Once the seedbed has been prepared, and fertilizer has been applied, you are ready to seed. The preferred method of seeding pasture varieties is with a packer-seeder, such as Brillion seeder. Seed drills with a grass-seed attachment, set to a shallow depth of approximately a half-inch (12.5 mm) are also suitable. If you do not have access to either of these types of seeders, seed can be broadcast with either a hand powered or machine powered broadcaster. Best results from broadcasting are obtained by seeding one half of the seed in one pass, and then broadcasting the remaining seed at right angles to the first pass. After broadcast seeding it is important to lightly cover the seed (i.e. by dragging a chain), followed by rolling to pack the surface, to ensure good seed to soil contact.

No-Till Seeding

If the above process of tillage and seeding appears to require more labour and machinery than you have available there may be another option. This is no-till seeding, which requires a specialized seed drill that can penetrate existing vegetation and place the seed and pack all in one operation. In order to achieve satisfactory results, any existing vegetation needs to be killed with a herbicide two to four weeks prior to seeding. This option of pasture renovation may be available to you if there are custom operators in your area.

If your pasture is infested with weeds, such as Canada thistle, renovation may be the best option. Photo: Dreamstime/Dadalia

Post-Seeding Management

After you have gone to the work and expense of renovating your pasture, you will want to manage it carefully after seeding to ensure you obtain a strong, vigorous stand. You will probably require some post-seeding weed control. Little or no grazing should take place on a new seeding for at least two months after seeding. If you are in a dryland area, with no irrigation, the seeding should not be grazed at all the first year to allow the plants time to become well established. The first grazing should be done only when the ground is dry and firm, to prevent deep hoof prints, and grazing should be moderate, leaving at least three inches (75 mm) of stubble. Overgrazing in the year of seeding is one of the main causes of seeding failure. Patience in the first year will improve your chances of establishing a vigorous, long-lasting pasture.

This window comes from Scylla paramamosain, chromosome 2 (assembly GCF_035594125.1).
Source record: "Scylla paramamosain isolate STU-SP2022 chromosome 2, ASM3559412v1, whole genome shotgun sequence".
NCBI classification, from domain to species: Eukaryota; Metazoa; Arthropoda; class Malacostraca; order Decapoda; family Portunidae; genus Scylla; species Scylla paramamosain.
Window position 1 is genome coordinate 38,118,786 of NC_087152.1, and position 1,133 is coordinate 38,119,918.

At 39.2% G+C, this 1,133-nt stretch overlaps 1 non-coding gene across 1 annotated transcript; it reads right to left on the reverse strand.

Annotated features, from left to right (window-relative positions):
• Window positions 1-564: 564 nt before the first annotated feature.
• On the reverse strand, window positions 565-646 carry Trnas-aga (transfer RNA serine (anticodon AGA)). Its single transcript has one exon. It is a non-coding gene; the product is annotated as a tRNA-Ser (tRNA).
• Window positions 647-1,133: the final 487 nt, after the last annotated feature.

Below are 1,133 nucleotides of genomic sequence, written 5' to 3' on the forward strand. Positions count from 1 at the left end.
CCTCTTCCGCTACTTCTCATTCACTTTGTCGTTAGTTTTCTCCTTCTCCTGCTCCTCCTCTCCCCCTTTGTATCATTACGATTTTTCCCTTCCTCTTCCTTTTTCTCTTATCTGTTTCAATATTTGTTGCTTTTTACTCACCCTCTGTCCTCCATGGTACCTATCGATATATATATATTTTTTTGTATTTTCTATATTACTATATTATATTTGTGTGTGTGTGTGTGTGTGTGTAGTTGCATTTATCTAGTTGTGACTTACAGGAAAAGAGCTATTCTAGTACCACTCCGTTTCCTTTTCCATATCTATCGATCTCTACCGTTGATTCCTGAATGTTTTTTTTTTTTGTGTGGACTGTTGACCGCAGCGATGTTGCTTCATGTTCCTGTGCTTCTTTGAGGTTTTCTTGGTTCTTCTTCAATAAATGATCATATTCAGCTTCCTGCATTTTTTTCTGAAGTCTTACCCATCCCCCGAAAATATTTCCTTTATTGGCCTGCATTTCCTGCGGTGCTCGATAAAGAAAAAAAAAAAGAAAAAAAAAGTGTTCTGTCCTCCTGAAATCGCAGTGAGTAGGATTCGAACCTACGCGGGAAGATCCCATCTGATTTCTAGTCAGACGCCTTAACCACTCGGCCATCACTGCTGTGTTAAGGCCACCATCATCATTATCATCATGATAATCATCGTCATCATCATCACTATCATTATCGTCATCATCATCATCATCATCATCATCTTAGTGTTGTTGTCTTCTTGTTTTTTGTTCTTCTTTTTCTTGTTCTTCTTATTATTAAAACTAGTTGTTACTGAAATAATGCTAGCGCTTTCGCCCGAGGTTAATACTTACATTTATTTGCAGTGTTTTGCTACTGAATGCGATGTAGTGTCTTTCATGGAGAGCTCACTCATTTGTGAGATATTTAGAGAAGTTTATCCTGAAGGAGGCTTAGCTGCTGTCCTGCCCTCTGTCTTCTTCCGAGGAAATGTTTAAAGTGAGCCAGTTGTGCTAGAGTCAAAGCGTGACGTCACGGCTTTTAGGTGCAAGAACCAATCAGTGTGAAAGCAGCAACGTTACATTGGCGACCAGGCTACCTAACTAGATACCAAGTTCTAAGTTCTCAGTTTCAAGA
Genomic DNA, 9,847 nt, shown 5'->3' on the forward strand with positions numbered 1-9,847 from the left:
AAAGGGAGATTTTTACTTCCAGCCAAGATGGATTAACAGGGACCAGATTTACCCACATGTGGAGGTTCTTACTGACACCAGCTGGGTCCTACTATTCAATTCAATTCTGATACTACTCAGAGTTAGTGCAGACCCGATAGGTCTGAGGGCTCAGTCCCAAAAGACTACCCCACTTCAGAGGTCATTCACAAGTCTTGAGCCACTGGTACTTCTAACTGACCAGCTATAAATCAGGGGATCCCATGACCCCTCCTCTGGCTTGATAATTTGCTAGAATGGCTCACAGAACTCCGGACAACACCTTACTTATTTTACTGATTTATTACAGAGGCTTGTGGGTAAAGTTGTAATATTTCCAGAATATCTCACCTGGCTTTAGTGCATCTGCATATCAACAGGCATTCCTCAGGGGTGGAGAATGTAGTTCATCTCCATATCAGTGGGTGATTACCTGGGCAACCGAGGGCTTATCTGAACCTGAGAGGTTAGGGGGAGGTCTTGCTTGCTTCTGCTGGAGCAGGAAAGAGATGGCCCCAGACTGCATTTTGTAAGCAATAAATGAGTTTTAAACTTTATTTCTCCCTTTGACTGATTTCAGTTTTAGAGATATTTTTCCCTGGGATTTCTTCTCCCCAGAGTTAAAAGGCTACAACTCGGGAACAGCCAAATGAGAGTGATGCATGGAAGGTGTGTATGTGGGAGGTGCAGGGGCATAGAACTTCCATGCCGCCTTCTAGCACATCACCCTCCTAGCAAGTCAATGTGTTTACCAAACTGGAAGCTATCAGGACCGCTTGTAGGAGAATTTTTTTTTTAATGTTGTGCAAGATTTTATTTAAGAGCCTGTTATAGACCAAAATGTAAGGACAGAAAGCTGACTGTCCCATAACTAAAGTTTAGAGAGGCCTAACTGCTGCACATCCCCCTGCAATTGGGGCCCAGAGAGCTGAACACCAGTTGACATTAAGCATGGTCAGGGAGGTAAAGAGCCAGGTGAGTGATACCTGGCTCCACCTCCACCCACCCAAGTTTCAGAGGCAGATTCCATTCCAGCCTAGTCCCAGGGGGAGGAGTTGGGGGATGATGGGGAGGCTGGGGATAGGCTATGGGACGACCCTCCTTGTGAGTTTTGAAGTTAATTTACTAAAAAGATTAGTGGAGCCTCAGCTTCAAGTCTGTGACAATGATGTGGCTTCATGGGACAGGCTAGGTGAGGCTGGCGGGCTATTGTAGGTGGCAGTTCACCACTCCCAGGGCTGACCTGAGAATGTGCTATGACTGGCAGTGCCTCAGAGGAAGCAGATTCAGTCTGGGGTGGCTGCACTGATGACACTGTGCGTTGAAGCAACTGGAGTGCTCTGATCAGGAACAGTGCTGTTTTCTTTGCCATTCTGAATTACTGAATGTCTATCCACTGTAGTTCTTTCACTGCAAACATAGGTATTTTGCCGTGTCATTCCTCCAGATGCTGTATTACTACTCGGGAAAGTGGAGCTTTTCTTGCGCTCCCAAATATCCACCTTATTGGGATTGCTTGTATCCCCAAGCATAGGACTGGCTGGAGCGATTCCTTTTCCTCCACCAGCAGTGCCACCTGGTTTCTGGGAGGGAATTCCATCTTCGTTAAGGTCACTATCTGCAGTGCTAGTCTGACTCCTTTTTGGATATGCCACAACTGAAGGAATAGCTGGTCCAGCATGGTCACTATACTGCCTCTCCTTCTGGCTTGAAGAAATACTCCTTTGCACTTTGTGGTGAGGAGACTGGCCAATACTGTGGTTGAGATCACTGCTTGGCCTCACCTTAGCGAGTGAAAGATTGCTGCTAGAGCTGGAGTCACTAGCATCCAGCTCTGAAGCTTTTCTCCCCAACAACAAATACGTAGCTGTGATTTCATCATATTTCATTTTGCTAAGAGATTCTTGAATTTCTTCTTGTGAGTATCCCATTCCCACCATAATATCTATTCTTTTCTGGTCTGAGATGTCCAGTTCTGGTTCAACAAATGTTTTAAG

This article was originally prepared by Ted Moore, BC Ministry of Agriculture and Food, and is reprinted with kind permission from Horse Council BC. One of the most successful membership driven multi-breed, multi-discipline provincial equine organizations in Canada, Horse Council BC represents the equine community in BC by collaborating with individuals, businesses, and industry professionals to strengthen communication, education, and safety. For more information about Horse Council BC, and access to further equine educational material free of charge, visit www.HCBC.ca.

Main article photo: Canstock/Melory